from the Board of Immigration Appeals (Petition for Review)
E. Hong of Boston College Law School, Newton, Massachusetts,
Matthew B. George, (Chad A. Readler, Acting Assistant
Attorney General, and Douglas E. Ginbsurg, Assistant
Director, Office of Immigration Litigation, Civil Division,
U.S. Department of Justice, on the brief), Washington, D.C.,
BRISCOE, KELLY, and BACHARACH, Circuit Judges.
Azael Bedolla-Zarate, a native and citizen of Mexico,
petitions for review of a Department of Homeland Security
(DHS) Final Administrative Removal Order (FARO) based upon
his having been convicted of an aggravated felony, 8 U.S.C.
§ 1227(a)(2)(A)(iii). Mr. Bedolla-Zarate was convicted
of third-degree sexual abuse of a minor in Wyoming state
court in September 2016. He contends that his conviction does
not qualify as an aggravated felony. Under the Immigration
and Nationality Act (INA), we have jurisdiction to review
final orders of removal, 8 U.S.C. § 1252(a)(1), and deny
Bedolla-Zarate was born in Mexico and brought to the United
States without authorization in 1997 when he was two years
old. He remained in the United States under the Deferred
Action for Childhood Arrivals (DACA) policy.
April 2017, DHS served Mr. Bedolla-Zarate with a Notice of
Intent to Issue a FARO based on the Wyoming conviction. FAROs
permit expedited removal proceedings that do not include an
immigration judge (IJ) or the Board of Immigration Appeals
(BIA). DHS can issue a FARO (and therefore institute
expedited removal proceedings) when an alien is convicted of
an aggravated felony. 8 U.S.C. § 1227(a)(2)(A)(iii);
see Aguilar v. Napolitano, 700 F.3d 1238, 1240 (10th
Cir. 2012). Sexual abuse of a minor is classified as an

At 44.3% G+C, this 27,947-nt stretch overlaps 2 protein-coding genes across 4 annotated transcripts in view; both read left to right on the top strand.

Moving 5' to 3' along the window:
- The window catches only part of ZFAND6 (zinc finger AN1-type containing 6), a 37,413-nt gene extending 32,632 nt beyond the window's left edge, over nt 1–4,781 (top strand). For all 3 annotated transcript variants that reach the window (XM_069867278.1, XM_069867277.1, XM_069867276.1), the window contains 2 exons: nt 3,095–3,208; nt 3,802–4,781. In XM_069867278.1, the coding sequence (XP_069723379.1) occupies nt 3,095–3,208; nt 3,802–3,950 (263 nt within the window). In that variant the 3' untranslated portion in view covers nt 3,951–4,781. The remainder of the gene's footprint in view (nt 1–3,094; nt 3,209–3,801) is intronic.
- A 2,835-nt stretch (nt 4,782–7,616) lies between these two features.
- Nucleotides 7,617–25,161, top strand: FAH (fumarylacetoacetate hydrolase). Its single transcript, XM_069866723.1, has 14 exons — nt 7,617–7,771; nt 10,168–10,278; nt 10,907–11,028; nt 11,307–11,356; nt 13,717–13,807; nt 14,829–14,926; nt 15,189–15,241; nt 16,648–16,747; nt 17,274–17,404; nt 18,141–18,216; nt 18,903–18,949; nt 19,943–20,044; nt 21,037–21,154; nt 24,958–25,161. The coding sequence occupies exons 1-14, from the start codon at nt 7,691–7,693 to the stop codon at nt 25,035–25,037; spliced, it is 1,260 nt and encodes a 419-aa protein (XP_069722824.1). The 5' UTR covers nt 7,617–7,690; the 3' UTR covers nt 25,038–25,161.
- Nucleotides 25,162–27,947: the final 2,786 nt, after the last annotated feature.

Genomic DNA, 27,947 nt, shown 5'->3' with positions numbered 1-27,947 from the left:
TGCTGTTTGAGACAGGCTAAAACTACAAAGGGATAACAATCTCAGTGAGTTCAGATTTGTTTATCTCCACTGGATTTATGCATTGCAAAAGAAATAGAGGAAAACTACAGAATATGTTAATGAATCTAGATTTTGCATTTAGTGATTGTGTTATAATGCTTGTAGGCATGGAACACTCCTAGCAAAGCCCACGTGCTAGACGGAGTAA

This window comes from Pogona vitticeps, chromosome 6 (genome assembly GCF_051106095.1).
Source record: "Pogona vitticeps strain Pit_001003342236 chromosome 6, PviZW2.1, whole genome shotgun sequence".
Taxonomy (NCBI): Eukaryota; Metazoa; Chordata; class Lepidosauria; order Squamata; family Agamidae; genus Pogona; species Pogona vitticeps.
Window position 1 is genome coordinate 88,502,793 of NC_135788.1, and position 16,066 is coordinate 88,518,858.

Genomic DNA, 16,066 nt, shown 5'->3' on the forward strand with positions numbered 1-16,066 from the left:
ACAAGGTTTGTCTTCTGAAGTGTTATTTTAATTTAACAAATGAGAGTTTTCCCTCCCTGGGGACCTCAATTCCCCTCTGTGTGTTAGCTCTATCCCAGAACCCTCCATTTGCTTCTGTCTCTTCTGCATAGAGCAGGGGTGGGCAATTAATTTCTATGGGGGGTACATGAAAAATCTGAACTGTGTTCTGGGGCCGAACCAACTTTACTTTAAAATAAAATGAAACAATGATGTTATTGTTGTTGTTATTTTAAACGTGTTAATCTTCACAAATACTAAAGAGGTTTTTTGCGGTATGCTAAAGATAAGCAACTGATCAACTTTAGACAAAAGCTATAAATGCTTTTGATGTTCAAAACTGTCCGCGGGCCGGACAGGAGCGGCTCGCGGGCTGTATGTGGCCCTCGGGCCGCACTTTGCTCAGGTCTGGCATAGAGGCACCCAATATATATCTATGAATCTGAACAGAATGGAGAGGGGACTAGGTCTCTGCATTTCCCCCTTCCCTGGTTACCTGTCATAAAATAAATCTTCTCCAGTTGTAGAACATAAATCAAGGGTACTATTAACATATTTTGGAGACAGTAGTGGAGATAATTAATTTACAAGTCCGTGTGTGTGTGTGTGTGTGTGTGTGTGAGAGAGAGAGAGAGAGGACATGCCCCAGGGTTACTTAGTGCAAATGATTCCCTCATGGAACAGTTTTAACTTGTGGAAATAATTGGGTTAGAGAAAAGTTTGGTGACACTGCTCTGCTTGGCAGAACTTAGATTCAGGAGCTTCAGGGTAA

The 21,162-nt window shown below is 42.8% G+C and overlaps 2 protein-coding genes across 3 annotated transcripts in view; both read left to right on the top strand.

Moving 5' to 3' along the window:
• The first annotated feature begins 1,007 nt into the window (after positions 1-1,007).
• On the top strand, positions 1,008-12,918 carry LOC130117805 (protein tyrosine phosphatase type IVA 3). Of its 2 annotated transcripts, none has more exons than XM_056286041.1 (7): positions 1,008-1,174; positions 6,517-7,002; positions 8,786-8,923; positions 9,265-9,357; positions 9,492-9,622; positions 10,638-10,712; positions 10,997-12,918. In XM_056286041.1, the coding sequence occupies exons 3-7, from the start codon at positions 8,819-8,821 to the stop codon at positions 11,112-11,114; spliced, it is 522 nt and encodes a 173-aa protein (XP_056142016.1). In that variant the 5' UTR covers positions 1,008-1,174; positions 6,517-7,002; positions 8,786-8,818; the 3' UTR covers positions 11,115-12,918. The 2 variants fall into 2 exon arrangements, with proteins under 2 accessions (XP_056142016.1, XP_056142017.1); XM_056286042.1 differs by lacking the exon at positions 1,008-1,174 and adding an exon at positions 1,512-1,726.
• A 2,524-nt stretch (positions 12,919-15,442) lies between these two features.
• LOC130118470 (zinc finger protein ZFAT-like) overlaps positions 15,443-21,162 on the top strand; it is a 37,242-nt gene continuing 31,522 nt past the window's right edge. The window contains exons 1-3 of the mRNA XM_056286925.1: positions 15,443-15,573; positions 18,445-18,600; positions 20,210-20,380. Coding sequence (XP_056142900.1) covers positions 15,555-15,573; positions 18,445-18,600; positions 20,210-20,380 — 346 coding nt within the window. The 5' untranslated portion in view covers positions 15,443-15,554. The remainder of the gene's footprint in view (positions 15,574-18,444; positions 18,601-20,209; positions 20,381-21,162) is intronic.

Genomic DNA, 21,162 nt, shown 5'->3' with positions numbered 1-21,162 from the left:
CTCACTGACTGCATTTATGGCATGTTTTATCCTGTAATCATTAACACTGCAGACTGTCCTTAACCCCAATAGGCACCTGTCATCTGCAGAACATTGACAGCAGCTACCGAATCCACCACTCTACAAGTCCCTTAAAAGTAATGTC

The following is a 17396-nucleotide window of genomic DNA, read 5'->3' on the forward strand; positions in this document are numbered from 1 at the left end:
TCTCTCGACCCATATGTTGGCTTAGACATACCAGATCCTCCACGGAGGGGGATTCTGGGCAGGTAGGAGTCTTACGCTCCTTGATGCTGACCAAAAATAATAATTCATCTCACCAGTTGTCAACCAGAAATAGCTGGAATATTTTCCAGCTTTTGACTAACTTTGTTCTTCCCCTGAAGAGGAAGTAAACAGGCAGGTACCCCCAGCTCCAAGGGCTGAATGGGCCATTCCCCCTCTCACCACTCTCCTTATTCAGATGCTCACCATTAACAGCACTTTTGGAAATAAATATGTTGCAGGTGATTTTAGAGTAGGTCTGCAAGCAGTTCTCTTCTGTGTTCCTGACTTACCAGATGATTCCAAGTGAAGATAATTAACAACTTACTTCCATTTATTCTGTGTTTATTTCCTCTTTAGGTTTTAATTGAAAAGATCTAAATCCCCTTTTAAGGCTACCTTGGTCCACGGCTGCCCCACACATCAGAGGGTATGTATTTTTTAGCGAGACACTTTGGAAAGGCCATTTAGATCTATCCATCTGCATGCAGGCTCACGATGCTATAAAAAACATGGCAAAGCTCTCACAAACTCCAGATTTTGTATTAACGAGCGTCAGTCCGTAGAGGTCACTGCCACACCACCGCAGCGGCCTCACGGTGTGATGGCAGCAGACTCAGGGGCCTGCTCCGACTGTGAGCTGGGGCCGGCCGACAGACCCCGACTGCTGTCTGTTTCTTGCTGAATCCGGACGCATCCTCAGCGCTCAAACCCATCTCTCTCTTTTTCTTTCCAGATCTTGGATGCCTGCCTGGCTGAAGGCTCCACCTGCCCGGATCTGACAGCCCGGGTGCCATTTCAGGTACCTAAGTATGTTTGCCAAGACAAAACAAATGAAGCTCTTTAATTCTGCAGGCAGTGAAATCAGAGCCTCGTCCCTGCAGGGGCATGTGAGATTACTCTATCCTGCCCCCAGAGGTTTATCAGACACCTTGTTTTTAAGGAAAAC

aggravated felony. 8 U.S.C. § 1101(a)(43)(A).
Mr. Bedolla-Zarate argued that a FARO was improper because
his state conviction was not an aggravated felony under the
INA, DHS disagreed and issued the FARO on May 1, 2017.
Bedolla-Zarate contends that DHS erred by placing him into
expedited removal proceedings because (1) he was not actually
"convicted" under § 1101(a)(48)(A), and even
if so, (2) his conviction did not constitute an aggravated
felony under the INA, 8 U.S.C. § 1227(a)(2)(A)(iii),
because sexual abuse of a minor within § 1101(a)(43)(A)
has a knowledge mens rea that extends to the victim's age
and includes an element of "actual abuse." Our
review is de novo. Rangel-Perez v. Lynch, 816 F.3d
591, 601 (10th Cir. 2016).
Bedolla-Zarate argues that there is not clear and convincing
evidence that he was convicted because there is ambiguity as
to whether he pled guilty to the charge. "It is the
Government['s] burden to establish, by clear and
convincing evidence, that the noncitizen has a prior
conviction that warrants his removal." Lucio-Rayos
v. Sessions, 875 F.3d 573, 583 (10th Cir. 2017). Section
1101(a)(48)(A) defines "conviction" as, among other
things, when an alien (i) "has entered a plea of guilty
. . . or has admitted sufficient facts to warrant a finding
of guilty, and (ii) the judge has ordered some form of
punishment, penalty, or restraint on the ...